The Modern Assyrian Heritage Project sponsors and hosts scholars, researchers, and professionals working to advance modern Assyrian studies to present their work to the community. These lectures are public, free, and open to both campus and community. The MAHP records and preserves the lectures for archiving in the Sarguis Modern Assyrian Heritage Collection in Vasche Library, and for viewing here.
"Cultural and Political Legacies of Genocide: Assyrians, Armenians, Yezidis, and Kurds under Ottoman and Iraqi Rule," 7:30 pm on 3 May 2018, Bizzini Hall 204
Dr. Hannibal Travis (Florida International University)
Scholars of genocide and human rights studies demonstrate the link between the failure to punish and commemorate genocide with a risk of a recurrence. After achieving its independence in 1932, there emerged in northern Iraq an identifiable "zone of genocide" near its borders with Turkey and Syria. In this talk, Dr. Travis analyzes why the cultures of modern Assyrians and Yezidis in northern Iraqi came under assault repeatedly between 1887 and 1937, and again between 1977 and 2017. He will explore the historical and legal interconnections between the Ottoman Empire's Christian genocides, its genocide denial, and the contemporary dangers of genocide/denial in Iraq and Syria. Dr. Travis argues that scholars must confront questions concerning the former Ottoman Empire's history and present situation, including questions of identity, historiography, legal categorization, and political evolution. This event is free and open to the public.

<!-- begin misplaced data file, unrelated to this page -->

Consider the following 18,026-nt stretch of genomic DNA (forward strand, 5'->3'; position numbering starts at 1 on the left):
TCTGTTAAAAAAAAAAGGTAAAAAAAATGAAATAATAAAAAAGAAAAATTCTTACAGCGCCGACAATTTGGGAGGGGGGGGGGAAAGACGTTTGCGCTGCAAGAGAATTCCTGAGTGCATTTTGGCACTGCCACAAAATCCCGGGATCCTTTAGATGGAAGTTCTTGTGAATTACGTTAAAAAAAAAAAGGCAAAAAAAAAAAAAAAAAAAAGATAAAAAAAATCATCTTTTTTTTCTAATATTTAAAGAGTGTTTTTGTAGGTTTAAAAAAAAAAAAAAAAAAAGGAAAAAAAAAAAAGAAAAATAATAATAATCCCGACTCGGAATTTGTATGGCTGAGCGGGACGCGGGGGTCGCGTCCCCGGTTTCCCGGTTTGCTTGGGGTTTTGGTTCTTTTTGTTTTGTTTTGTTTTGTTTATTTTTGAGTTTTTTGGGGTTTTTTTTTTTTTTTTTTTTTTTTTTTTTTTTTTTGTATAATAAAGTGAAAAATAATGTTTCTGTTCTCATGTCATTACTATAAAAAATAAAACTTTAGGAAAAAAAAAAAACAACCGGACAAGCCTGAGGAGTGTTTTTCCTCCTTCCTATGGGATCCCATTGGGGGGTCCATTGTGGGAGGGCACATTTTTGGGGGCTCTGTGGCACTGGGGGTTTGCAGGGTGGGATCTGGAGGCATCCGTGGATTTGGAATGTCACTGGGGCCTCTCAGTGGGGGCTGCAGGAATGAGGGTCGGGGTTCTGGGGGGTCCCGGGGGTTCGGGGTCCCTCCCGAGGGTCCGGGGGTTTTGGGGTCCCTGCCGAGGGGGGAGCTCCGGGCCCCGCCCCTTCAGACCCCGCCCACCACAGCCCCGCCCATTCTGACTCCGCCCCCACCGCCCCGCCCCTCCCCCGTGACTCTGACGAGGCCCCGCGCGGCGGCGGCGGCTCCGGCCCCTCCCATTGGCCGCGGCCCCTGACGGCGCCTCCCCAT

"A Brief History of the Assyrian Scripts," 3 November 2017
Wilfred Bet-Alkhas (San Jose State University)
A lecturer in Assyrian Language at San Jose State University, "rabi" Wilfred Bet-Alkhas is known in the Assyrian communities around the world as the editor and publisher of ZINDA magazine and has twice served as Education Chairman for the Assyrian American National Federation. This talk is a historical introduction to the modern Assyrian scripts. It covers the development of the Assyrian writing system over 3,000 years of history and introduces the pedagogies Bet-Alkhas uses to teach Assyrian to non-native speakers. This lesson derives from Bet-Alkhas’s current work on a Modern Assyrian language textbook, to be published in the coming year.
A recording of Wilfred Bet-Alkhas's lecture can be viewed online via Stanislaus State's Mediasite.